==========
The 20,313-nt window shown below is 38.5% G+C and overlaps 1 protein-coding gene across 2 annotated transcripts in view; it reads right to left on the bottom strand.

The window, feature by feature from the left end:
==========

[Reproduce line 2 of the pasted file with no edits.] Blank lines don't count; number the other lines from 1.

The window, feature by feature from the left end: